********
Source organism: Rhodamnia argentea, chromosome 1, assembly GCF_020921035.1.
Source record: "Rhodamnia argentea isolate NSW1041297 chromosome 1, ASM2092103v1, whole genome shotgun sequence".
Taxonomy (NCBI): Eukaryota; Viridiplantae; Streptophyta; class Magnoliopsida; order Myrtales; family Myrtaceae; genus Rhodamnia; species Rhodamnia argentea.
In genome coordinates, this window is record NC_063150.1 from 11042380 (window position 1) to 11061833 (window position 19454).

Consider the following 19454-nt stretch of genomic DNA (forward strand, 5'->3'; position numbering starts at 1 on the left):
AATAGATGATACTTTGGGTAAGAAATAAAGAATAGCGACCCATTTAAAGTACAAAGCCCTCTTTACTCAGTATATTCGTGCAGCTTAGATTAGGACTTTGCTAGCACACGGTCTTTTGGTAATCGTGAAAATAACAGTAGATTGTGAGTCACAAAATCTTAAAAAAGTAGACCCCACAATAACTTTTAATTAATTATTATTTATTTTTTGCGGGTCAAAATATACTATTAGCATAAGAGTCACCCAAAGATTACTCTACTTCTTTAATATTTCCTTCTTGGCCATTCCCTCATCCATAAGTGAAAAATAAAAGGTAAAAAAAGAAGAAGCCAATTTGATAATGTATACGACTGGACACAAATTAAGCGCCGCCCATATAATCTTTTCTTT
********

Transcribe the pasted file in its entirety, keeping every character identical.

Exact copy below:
Source organism: Rhodamnia argentea, chromosome 1, assembly GCF_020921035.1.
Source record: "Rhodamnia argentea isolate NSW1041297 chromosome 1, ASM2092103v1, whole genome shotgun sequence".
Taxonomy (NCBI): Eukaryota; Viridiplantae; Streptophyta; class Magnoliopsida; order Myrtales; family Myrtaceae; genus Rhodamnia; species Rhodamnia argentea.
In genome coordinates, this window is record NC_063150.1 from 11042380 (window position 1) to 11061833 (window position 19454).

Consider the following 19454-nt stretch of genomic DNA (forward strand, 5'->3'; position numbering starts at 1 on the left):
AATAGATGATACTTTGGGTAAGAAATAAAGAATAGCGACCCATTTAAAGTACAAAGCCCTCTTTACTCAGTATATTCGTGCAGCTTAGATTAGGACTTTGCTAGCACACGGTCTTTTGGTAATCGTGAAAATAACAGTAGATTGTGAGTCACAAAATCTTAAAAAAGTAGACCCCACAATAACTTTTAATTAATTATTATTTATTTTTTGCGGGTCAAAATATACTATTAGCATAAGAGTCACCCAAAGATTACTCTACTTCTTTAATATTTCCTTCTTGGCCATTCCCTCATCCATAAGTGAAAAATAAAAGGTAAAAAAAGAAGAAGCCAATTTGATAATGTATACGACTGGACACAAATTAAGCGCCGCCCATATAATCTTTTCTTT